DEBT CEILING. “Speaker Kevin McCarthy urged the White House in a letter sent Tuesday to start more robust negotiations over raising the nation’s borrowing limit, the first major action in weeks on either side of the debt ceiling issue,” CNN reports.
“I don’t see how we get there. And this is a marked change from where I’ve been. I don’t even see a path to a debt ceiling agreement.”— House Financial Services Chairman Patrick McHenry (R-NC), quoted by Punchbowl News, in what was termed a Kevin McCarthy-approved message.
Punchbowl News: “McCarthy is considering having the House pass a short-term debt limit increase – just a few months long – with some modest budgetary savings provisions attached. This move would, in House Republican leadership’s view, put the ball in Senate Democrats’ court. If this tactic works, a default on the federal government’s $31.4 trillion debt would be avoided and Republicans could still keep the pressure on Democrats for a permanent solution.”
“House GOP leaders also believe they’ll need to lift the debt limit by June, just six weeks after Congress returns from this upcoming recess.”
Playbook: “Democrats and the White House will continue to demand McCarthy lay out and pass a budget to prove that he’s even worth negotiating with, we’re told. There’s a concern that even if Democrats cut a deal with McCarthy, he won’t be able to deliver votes given his limited hold on the GOP conference.”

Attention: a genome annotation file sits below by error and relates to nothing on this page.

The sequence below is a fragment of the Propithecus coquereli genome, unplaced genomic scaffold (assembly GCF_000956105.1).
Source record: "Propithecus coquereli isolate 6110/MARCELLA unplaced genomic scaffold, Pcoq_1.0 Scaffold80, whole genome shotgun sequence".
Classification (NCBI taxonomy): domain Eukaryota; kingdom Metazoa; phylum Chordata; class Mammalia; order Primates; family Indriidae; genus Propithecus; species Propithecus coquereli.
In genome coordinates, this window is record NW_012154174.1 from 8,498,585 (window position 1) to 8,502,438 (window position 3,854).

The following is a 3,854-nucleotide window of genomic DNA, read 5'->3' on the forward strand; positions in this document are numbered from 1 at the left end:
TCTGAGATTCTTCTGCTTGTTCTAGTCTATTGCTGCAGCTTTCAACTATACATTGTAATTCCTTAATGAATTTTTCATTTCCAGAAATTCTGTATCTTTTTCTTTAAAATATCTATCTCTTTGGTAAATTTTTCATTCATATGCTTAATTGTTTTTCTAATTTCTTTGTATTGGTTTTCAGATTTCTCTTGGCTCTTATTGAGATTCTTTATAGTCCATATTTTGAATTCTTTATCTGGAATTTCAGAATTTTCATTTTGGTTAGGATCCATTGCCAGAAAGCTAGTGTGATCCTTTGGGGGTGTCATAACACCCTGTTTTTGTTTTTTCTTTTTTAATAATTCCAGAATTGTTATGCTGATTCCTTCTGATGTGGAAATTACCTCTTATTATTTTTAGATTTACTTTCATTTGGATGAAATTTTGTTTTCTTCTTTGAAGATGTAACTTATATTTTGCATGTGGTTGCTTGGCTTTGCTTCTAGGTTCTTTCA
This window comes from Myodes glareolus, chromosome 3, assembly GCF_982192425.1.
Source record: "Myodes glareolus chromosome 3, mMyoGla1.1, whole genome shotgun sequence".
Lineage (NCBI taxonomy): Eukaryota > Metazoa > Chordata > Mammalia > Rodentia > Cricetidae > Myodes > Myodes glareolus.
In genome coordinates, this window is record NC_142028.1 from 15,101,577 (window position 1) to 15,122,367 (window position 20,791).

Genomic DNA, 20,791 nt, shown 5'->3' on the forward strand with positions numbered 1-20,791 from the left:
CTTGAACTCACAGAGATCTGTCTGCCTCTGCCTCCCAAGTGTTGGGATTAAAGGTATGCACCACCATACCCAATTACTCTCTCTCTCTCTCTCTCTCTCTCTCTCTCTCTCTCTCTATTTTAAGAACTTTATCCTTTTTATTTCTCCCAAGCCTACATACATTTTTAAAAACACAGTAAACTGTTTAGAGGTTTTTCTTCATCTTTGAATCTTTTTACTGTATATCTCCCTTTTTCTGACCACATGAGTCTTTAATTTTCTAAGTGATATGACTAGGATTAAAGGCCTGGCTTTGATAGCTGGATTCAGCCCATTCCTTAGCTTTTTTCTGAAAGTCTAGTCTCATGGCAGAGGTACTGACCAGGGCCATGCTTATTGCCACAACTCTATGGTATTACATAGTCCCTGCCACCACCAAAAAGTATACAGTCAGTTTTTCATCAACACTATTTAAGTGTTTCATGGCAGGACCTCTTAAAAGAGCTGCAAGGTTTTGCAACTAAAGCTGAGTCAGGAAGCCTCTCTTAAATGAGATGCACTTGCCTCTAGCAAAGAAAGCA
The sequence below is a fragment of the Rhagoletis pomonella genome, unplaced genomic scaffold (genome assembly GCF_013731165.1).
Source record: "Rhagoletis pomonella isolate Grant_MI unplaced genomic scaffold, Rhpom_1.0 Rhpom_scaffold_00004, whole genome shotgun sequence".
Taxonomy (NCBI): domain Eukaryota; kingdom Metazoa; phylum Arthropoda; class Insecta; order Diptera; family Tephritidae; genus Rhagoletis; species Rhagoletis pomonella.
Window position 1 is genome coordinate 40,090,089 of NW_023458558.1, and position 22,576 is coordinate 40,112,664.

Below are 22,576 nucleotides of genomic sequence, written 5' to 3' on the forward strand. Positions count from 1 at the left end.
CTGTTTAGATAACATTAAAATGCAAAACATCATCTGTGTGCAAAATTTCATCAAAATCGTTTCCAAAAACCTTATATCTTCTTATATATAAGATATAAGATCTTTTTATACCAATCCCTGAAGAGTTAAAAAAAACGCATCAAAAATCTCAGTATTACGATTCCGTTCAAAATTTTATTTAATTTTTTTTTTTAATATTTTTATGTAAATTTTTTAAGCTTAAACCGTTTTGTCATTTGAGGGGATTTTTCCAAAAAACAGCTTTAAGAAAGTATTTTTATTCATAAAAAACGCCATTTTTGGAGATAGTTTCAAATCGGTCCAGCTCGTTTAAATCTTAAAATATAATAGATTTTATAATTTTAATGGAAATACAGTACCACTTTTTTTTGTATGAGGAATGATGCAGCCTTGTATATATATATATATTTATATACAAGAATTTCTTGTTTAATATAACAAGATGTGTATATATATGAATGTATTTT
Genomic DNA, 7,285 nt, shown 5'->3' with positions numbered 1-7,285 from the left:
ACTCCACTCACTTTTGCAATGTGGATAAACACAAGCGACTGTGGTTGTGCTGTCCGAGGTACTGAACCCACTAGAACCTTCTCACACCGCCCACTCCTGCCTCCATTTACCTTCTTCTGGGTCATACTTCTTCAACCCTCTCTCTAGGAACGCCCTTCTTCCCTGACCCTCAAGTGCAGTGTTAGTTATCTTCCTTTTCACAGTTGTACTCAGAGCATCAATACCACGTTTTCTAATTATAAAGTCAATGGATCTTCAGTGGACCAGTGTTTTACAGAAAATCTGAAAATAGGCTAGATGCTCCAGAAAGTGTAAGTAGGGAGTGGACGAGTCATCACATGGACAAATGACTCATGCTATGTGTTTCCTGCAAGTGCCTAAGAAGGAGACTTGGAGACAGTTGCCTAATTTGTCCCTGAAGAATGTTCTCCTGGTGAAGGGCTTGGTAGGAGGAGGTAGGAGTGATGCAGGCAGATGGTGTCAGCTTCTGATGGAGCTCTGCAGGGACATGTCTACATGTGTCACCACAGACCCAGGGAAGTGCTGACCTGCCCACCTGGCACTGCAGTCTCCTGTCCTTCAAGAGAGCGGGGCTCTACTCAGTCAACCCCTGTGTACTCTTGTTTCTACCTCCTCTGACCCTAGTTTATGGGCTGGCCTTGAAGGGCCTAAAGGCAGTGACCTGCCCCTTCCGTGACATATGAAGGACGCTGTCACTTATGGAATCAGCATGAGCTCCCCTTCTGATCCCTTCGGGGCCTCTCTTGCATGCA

Punchbowl News: “House Republican leadership sources tell us that the House may not adopt a budget resolution before the federal government reaches the deadline this summer for defaulting on its $31.4 trillion debt.”
“House Budget Committee Chair Jodey Arrington (R-TX)… insists that his goal is to pass a spending blueprint. But it’s become increasingly clear that Speaker Kevin McCarthy and his top lieutenants would struggle to pass such a plan on the floor before the debt-limit deadline. It would be a very tough vote for vulnerable House Republicans with a lot of political downsides.”
“Here’s the catch – Biden has said that he wouldn’t negotiate with McCarthy until the House GOP releases a spending blueprint. And he wants the debt limit lifted with no preconditions. So what happens if House Republicans don’t do their own budget?”